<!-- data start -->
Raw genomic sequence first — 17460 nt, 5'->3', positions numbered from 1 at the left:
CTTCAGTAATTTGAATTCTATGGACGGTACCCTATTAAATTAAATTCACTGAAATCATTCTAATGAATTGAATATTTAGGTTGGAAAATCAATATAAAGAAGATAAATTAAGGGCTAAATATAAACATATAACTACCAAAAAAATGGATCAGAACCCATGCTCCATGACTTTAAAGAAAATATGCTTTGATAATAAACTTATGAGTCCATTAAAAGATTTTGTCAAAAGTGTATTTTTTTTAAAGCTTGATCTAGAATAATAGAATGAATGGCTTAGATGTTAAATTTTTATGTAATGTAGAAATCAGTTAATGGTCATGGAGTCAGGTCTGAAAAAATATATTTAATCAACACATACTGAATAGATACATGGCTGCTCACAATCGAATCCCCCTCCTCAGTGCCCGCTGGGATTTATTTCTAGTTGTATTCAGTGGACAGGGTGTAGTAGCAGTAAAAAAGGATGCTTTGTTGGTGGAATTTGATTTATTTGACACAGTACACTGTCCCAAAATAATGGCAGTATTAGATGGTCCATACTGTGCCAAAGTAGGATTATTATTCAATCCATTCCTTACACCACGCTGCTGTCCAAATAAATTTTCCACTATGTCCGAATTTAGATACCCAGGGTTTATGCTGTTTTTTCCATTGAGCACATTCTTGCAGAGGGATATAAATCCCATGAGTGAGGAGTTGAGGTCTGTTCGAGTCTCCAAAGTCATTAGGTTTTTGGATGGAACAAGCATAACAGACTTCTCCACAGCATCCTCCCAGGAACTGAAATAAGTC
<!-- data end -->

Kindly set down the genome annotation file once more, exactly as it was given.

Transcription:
Raw genomic sequence first — 17460 nt, 5'->3', positions numbered from 1 at the left:
CTTCAGTAATTTGAATTCTATGGACGGTACCCTATTAAATTAAATTCACTGAAATCATTCTAATGAATTGAATATTTAGGTTGGAAAATCAATATAAAGAAGATAAATTAAGGGCTAAATATAAACATATAACTACCAAAAAAATGGATCAGAACCCATGCTCCATGACTTTAAAGAAAATATGCTTTGATAATAAACTTATGAGTCCATTAAAAGATTTTGTCAAAAGTGTATTTTTTTTAAAGCTTGATCTAGAATAATAGAATGAATGGCTTAGATGTTAAATTTTTATGTAATGTAGAAATCAGTTAATGGTCATGGAGTCAGGTCTGAAAAAATATATTTAATCAACACATACTGAATAGATACATGGCTGCTCACAATCGAATCCCCCTCCTCAGTGCCCGCTGGGATTTATTTCTAGTTGTATTCAGTGGACAGGGTGTAGTAGCAGTAAAAAAGGATGCTTTGTTGGTGGAATTTGATTTATTTGACACAGTACACTGTCCCAAAATAATGGCAGTATTAGATGGTCCATACTGTGCCAAAGTAGGATTATTATTCAATCCATTCCTTACACCACGCTGCTGTCCAAATAAATTTTCCACTATGTCCGAATTTAGATACCCAGGGTTTATGCTGTTTTTTCCATTGAGCACATTCTTGCAGAGGGATATAAATCCCATGAGTGAGGAGTTGAGGTCTGTTCGAGTCTCCAAAGTCATTAGGTTTTTGGATGGAACAAGCATAACAGACTTCTCCACAGCATCCTCCCAGGAACTGAAATAAGTC